How to Fix a Corrupted Flash Drive Without Formatting

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In many cases, the first action Windows suggests after detecting a corrupted flash drive is formatting. While this does have a very good chance of fixing the damage, it will also delete all of your files in the process.

What you may not realize is that there are other options available. We’re going to explore some ways you can fix a corrupted flash drive without formatting so you can retain your data and still get your USB back up and running.

Why It’s Important to Retrieve Data First

As eager as you might be to fix your corrupted USB drive, any fixes you implement now may actually do more harm than good. First, you should know that your data is most likely fine. Usually, it’s just the file system that becomes corrupted, which prevents access to the USB. While there are ways to open a USB without formatting it, you should first recover the files from the flash drive instead.

File recovery is essential if you want to repair a corrupted pen drive without losing data. When you don’t have a backup to readily restore lost files, it’s often you’re only means of keeping that data safe. Next, we’re going to show you how to get that data back without formatting the corrupted USB.

If you’ve already formatted the USB drive, see our guide on how to recover data from a formatted USB drive.

How to Access Data on a USB Drive Without Formatting

To recover data from a USB stick without formatting, you must equip yourself with a USB data recovery tool that is capable of doing so. Our main objective is to help you get your data back, so as part of that, we’ve taken it upon ourselves to seek out and review the numerous data recovery solutions available online. In doing so, we can provide you with the most suitable option based on how the software performed in our extensive testing process.


We have already built a large database of Windows and Mac data recovery software reviews. By reading our reviews, comparing software solutions, and voting on your favorite applications, you’re directly supporting our efforts. For more challenging recovery situations where you need a particular recovery solution, check out our software picker to be paired with a tool that suits your needs.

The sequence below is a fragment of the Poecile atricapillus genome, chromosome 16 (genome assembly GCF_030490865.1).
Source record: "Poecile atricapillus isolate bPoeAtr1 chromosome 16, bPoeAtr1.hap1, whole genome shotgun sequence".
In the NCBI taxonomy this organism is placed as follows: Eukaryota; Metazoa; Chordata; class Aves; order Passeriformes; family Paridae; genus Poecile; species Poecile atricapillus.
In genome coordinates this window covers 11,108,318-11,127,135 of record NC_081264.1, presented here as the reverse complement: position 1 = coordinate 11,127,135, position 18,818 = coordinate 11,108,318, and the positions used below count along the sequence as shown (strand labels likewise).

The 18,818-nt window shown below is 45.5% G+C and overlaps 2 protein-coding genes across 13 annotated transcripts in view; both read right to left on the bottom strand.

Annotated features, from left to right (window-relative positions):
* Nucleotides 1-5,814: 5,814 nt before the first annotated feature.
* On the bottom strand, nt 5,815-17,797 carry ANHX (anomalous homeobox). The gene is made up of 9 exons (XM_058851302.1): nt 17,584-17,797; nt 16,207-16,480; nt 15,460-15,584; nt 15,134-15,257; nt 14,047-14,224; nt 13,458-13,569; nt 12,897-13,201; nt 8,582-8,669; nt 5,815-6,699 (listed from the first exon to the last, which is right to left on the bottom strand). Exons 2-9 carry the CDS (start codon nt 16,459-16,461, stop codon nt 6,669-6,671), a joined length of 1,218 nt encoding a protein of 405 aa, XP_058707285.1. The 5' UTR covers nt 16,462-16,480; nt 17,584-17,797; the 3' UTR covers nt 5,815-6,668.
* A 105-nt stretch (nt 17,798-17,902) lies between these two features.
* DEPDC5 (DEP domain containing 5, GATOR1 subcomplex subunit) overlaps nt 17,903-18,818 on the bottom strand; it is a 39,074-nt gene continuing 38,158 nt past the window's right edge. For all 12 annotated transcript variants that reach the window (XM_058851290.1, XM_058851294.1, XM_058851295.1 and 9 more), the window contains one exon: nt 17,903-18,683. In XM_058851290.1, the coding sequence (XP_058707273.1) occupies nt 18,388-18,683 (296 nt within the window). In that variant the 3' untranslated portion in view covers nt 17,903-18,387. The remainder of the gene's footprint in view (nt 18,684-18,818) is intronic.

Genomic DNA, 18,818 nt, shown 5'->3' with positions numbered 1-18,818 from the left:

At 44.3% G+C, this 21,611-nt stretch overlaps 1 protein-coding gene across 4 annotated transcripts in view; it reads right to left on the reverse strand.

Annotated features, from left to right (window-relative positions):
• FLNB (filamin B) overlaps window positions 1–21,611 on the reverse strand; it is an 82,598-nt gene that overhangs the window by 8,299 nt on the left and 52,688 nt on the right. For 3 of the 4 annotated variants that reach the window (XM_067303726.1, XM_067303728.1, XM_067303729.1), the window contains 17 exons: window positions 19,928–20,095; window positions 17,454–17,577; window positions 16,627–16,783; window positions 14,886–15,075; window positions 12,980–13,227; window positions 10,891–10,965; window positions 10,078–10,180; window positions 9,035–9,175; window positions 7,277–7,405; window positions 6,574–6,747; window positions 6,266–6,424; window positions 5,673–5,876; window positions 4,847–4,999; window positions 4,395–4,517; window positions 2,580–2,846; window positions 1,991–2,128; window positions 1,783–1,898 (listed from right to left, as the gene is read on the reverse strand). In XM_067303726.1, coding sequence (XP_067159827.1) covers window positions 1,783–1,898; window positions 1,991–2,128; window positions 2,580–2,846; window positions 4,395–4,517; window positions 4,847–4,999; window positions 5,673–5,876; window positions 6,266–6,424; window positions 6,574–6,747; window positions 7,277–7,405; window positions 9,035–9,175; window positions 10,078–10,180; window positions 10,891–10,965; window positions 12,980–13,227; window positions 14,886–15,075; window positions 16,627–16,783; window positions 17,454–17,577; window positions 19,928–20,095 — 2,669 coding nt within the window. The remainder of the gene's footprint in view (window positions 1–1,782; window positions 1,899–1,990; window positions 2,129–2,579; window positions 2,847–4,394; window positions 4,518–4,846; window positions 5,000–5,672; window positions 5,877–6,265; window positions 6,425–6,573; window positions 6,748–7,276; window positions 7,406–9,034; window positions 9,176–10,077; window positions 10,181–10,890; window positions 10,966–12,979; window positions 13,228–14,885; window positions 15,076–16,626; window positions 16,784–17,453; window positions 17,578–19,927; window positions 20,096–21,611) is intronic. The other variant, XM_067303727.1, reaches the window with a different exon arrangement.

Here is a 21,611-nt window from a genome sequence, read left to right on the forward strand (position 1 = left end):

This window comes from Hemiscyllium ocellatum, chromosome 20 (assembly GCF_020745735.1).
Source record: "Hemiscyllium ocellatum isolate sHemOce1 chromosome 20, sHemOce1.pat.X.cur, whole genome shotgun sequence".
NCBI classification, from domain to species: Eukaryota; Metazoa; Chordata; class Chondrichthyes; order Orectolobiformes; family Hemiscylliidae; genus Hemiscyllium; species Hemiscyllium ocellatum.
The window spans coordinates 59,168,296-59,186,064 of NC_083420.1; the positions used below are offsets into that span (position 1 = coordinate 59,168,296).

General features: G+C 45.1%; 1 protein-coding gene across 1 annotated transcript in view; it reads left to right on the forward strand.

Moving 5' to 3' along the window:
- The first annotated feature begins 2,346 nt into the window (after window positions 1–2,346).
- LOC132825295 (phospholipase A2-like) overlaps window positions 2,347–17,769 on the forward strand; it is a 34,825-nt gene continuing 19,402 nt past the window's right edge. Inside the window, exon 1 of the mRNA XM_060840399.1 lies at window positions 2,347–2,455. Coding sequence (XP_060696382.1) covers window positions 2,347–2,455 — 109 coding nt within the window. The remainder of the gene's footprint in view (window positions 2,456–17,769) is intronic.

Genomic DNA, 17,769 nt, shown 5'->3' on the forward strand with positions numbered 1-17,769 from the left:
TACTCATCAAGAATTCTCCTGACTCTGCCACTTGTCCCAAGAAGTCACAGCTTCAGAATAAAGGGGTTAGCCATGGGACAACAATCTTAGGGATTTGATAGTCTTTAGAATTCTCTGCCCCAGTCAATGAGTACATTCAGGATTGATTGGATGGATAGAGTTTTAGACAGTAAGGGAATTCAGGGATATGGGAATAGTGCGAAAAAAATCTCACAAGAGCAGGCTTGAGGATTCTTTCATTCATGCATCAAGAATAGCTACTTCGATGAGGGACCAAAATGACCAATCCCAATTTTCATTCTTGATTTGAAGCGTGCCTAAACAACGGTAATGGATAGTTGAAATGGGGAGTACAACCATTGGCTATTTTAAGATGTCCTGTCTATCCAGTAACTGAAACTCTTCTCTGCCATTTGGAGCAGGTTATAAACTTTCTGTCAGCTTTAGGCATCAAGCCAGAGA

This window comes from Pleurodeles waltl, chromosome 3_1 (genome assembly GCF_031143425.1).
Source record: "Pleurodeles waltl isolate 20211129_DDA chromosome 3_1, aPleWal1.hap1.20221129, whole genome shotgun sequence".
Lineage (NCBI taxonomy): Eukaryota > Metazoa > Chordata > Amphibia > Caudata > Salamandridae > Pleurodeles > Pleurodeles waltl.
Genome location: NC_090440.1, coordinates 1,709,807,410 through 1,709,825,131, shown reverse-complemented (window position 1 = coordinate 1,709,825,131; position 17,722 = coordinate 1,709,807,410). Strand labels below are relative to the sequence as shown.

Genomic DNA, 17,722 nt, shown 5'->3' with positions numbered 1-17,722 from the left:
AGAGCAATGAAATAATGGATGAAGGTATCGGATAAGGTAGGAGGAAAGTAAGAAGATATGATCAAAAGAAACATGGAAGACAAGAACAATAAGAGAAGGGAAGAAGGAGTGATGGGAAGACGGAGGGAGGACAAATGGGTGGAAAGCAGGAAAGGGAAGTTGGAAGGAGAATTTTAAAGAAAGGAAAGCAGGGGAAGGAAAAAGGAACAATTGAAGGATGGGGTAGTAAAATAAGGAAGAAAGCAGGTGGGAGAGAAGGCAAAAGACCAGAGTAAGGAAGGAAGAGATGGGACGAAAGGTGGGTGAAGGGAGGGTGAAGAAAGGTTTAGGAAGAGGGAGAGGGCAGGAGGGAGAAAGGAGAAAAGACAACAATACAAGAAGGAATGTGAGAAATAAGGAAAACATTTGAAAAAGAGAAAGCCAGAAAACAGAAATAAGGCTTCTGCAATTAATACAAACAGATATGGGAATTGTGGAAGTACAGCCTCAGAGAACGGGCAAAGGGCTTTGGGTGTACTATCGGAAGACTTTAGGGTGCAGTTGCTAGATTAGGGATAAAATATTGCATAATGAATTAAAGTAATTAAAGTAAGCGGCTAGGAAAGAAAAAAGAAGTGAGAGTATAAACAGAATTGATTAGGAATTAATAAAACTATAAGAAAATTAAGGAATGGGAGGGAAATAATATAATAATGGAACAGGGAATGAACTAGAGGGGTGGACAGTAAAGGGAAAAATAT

For recovering data from a corrupted USB flash drive, the ideal software solution will need to be capable of the following:

  • Recovery from corrupted USB drives – The software must be able to recognize corrupted or malfunctioning USB drives and recover the data contained on them.
  • 💾 Creating byte-to-byte backups – Corrupted USB flash drives are often unstable. As they can completely fail at any time, it’s important to make a byte-to-byte copy of the drive as early as possible so that you can recover data from it without the risk of the USB suddenly crashing.
  • 🔍 Utilizing multiple scan types – Corruption of the file system may be what’s causing your USB’s problems. In such cases, you need a tool that can recover data by its signature, as relying on the file system may not always be an option.

After careful consideration, Disk Drill is the data recovery tool that we recommend for data recovery from corrupted USB flash drives. It works on Windows 7 through to Windows 10, as well as the newest Windows 11. It features an advanced all-in-one scanner that gives you good odds of recovering data from your corrupted USB because it makes use of multiple scan modes. The program can also create byte-to-byte backups of your USB drive to preserve your data and allow for safe recovery.

If you’re interested in learning more about the application, check out our in-depth Disk Drill review.

Follow these steps to recover data from a corrupted USB drive using Disk Drill:

  1. Download and install Disk Drill.
  2. Click Drive Backup.Accessing the Drive Backup feature.
  3. Select the corrupted USB drive and click Byte-to-byte Backup.Creating a byte-to-byte image.
  4. Specify a name and location for the image file. When ready, click OK.Creating an image backup.
  5. Return to Storage Devices, then assign the newly created byte-to-byte backup image.Attaching the flash drive disk image.